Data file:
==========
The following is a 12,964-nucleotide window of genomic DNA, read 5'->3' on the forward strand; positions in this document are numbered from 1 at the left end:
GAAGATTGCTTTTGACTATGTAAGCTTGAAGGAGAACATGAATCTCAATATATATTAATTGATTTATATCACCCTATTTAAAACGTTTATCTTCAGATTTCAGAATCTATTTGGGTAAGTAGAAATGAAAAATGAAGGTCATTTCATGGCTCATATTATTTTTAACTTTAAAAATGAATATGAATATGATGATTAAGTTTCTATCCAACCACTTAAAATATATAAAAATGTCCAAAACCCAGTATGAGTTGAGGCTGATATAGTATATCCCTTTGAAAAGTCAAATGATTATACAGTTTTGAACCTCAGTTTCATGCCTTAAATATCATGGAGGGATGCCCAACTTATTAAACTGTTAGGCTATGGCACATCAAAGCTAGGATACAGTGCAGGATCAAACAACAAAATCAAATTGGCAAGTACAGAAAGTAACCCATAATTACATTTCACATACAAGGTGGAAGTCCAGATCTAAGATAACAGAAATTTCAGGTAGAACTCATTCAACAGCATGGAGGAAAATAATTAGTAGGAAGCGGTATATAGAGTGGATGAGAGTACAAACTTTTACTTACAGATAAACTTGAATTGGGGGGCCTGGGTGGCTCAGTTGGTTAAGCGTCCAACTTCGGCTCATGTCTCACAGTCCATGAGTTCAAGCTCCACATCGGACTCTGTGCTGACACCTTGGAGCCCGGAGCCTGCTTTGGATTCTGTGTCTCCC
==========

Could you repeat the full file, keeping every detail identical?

The following is a 12,964-nucleotide window of genomic DNA, read 5'->3' on the forward strand; positions in this document are numbered from 1 at the left end:
GAAGATTGCTTTTGACTATGTAAGCTTGAAGGAGAACATGAATCTCAATATATATTAATTGATTTATATCACCCTATTTAAAACGTTTATCTTCAGATTTCAGAATCTATTTGGGTAAGTAGAAATGAAAAATGAAGGTCATTTCATGGCTCATATTATTTTTAACTTTAAAAATGAATATGAATATGATGATTAAGTTTCTATCCAACCACTTAAAATATATAAAAATGTCCAAAACCCAGTATGAGTTGAGGCTGATATAGTATATCCCTTTGAAAAGTCAAATGATTATACAGTTTTGAACCTCAGTTTCATGCCTTAAATATCATGGAGGGATGCCCAACTTATTAAACTGTTAGGCTATGGCACATCAAAGCTAGGATACAGTGCAGGATCAAACAACAAAATCAAATTGGCAAGTACAGAAAGTAACCCATAATTACATTTCACATACAAGGTGGAAGTCCAGATCTAAGATAACAGAAATTTCAGGTAGAACTCATTCAACAGCATGGAGGAAAATAATTAGTAGGAAGCGGTATATAGAGTGGATGAGAGTACAAACTTTTACTTACAGATAAACTTGAATTGGGGGGCCTGGGTGGCTCAGTTGGTTAAGCGTCCAACTTCGGCTCATGTCTCACAGTCCATGAGTTCAAGCTCCACATCGGACTCTGTGCTGACACCTTGGAGCCCGGAGCCTGCTTTGGATTCTGTGTCTCCC